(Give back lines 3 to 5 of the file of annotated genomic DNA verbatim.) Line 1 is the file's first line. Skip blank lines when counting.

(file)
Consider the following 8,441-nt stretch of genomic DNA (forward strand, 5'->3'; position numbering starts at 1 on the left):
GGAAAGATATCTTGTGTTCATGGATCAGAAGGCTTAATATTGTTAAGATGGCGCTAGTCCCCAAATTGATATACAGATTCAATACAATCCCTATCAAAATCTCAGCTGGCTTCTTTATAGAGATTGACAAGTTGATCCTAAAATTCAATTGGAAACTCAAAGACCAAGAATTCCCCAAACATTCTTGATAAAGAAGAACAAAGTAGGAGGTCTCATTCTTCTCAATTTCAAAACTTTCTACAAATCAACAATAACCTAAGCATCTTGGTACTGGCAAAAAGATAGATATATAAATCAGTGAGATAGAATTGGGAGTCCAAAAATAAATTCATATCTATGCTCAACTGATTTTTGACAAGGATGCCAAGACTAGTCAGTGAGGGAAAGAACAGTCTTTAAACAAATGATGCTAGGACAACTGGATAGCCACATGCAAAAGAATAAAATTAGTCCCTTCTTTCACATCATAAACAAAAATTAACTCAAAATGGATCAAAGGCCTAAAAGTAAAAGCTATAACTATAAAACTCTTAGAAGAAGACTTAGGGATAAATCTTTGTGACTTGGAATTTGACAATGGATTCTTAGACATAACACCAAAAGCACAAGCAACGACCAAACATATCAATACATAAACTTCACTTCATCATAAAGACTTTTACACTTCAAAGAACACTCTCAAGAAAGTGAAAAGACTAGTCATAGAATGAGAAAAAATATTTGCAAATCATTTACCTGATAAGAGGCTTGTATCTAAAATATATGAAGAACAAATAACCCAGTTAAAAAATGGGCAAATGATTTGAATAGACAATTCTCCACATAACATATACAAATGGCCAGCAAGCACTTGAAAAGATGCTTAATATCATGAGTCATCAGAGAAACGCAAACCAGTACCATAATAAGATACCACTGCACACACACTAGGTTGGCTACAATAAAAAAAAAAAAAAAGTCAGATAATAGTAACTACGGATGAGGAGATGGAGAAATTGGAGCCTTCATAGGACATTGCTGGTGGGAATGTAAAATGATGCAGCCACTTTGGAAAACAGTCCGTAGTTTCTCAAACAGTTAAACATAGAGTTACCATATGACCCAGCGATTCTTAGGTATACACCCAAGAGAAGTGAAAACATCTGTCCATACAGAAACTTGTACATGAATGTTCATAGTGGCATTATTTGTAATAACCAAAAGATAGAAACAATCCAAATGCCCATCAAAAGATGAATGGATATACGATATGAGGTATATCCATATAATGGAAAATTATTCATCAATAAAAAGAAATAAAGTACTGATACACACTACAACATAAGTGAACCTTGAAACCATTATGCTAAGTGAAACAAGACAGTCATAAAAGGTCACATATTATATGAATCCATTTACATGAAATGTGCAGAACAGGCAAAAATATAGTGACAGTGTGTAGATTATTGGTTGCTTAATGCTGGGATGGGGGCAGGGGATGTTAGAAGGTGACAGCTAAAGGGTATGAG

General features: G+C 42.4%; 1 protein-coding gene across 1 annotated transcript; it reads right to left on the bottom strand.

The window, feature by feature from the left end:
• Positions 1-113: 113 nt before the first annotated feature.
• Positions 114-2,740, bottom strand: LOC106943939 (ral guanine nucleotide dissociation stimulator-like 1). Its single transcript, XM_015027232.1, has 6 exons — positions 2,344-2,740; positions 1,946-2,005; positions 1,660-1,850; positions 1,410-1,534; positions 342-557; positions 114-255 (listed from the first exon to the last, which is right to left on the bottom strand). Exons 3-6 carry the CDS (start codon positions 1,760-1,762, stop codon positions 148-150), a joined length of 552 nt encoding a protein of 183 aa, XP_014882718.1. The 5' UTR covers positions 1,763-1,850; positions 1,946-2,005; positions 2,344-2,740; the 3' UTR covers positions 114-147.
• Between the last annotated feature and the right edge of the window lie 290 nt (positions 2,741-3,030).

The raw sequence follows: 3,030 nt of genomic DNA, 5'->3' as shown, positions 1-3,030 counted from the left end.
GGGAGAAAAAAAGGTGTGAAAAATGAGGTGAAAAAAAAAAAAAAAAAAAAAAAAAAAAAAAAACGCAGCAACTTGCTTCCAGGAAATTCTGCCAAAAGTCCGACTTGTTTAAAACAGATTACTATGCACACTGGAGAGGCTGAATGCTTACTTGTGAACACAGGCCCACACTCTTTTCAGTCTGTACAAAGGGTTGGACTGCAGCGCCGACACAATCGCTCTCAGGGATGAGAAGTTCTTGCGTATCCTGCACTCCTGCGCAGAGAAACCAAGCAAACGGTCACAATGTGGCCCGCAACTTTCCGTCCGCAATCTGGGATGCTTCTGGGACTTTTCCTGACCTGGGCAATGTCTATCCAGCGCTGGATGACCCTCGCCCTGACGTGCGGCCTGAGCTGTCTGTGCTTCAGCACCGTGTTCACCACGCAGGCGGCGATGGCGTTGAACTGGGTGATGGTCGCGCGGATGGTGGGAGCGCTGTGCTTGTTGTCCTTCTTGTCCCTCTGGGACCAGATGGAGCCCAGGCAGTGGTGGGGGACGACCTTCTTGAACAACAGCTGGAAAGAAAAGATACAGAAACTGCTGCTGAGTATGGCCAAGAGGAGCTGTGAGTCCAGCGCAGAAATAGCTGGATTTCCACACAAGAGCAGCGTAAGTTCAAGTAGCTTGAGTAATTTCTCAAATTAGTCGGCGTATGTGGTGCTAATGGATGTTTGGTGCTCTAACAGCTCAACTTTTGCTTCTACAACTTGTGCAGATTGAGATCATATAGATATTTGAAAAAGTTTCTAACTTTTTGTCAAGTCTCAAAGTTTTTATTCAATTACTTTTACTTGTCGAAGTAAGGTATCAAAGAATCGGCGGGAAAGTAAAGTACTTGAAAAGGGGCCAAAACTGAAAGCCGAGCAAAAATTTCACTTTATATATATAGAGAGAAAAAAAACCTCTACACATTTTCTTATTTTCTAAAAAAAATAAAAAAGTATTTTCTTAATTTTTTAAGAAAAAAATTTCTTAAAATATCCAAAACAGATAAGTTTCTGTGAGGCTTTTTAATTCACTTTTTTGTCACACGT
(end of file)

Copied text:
General features: G+C 42.4%; 1 protein-coding gene across 1 annotated transcript; it reads right to left on the bottom strand.

The window, feature by feature from the left end:
• Positions 1-113: 113 nt before the first annotated feature.